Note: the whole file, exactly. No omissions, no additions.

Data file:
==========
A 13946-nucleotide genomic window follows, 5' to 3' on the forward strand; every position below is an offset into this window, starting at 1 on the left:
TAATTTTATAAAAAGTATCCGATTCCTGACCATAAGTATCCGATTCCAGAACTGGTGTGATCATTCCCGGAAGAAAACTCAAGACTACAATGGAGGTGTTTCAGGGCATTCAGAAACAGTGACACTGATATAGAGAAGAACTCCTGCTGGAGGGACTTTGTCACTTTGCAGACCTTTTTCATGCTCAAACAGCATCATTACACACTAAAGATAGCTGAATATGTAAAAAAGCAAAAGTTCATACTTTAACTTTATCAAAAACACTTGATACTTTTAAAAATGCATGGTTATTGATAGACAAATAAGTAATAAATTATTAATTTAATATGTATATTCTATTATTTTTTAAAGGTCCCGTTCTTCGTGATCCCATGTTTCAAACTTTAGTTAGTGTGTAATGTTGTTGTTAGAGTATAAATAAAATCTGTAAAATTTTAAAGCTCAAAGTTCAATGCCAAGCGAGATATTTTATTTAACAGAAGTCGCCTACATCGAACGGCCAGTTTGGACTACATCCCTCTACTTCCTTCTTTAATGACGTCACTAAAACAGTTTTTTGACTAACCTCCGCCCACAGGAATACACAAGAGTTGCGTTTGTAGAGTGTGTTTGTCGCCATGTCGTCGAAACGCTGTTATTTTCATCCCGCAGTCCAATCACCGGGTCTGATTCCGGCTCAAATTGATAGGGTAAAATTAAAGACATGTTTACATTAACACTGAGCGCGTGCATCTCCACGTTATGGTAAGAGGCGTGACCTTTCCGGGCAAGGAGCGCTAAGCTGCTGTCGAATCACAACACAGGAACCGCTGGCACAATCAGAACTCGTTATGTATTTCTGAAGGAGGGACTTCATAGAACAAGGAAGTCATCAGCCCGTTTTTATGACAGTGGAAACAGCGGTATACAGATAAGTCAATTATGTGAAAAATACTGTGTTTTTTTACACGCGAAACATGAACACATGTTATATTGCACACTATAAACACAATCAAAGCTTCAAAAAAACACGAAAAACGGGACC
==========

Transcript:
A 13946-nucleotide genomic window follows, 5' to 3' on the forward strand; every position below is an offset into this window, starting at 1 on the left:
TAATTTTATAAAAAGTATCCGATTCCTGACCATAAGTATCCGATTCCAGAACTGGTGTGATCATTCCCGGAAGAAAACTCAAGACTACAATGGAGGTGTTTCAGGGCATTCAGAAACAGTGACACTGATATAGAGAAGAACTCCTGCTGGAGGGACTTTGTCACTTTGCAGACCTTTTTCATGCTCAAACAGCATCATTACACACTAAAGATAGCTGAATATGTAAAAAAGCAAAAGTTCATACTTTAACTTTATCAAAAACACTTGATACTTTTAAAAATGCATGGTTATTGATAGACAAATAAGTAATAAATTATTAATTTAATATGTATATTCTATTATTTTTTAAAGGTCCCGTTCTTCGTGATCCCATGTTTCAAACTTTAGTTAGTGTGTAATGTTGTTGTTAGAGTATAAATAAAATCTGTAAAATTTTAAAGCTCAAAGTTCAATGCCAAGCGAGATATTTTATTTAACAGAAGTCGCCTACATCGAACGGCCAGTTTGGACTACATCCCTCTACTTCCTTCTTTAATGACGTCACTAAAACAGTTTTTTGACTAACCTCCGCCCACAGGAATACACAAGAGTTGCGTTTGTAGAGTGTGTTTGTCGCCATGTCGTCGAAACGCTGTTATTTTCATCCCGCAGTCCAATCACCGGGTCTGATTCCGGCTCAAATTGATAGGGTAAAATTAAAGACATGTTTACATTAACACTGAGCGCGTGCATCTCCACGTTATGGTAAGAGGCGTGACCTTTCCGGGCAAGGAGCGCTAAGCTGCTGTCGAATCACAACACAGGAACCGCTGGCACAATCAGAACTCGTTATGTATTTCTGAAGGAGGGACTTCATAGAACAAGGAAGTCATCAGCCCGTTTTTATGACAGTGGAAACAGCGGTATACAGATAAGTCAATTATGTGAAAAATACTGTGTTTTTTTACACGCGAAACATGAACACATGTTATATTGCACACTATAAACACAATCAAAGCTTCAAAAAAACACGAAAAACGGGACC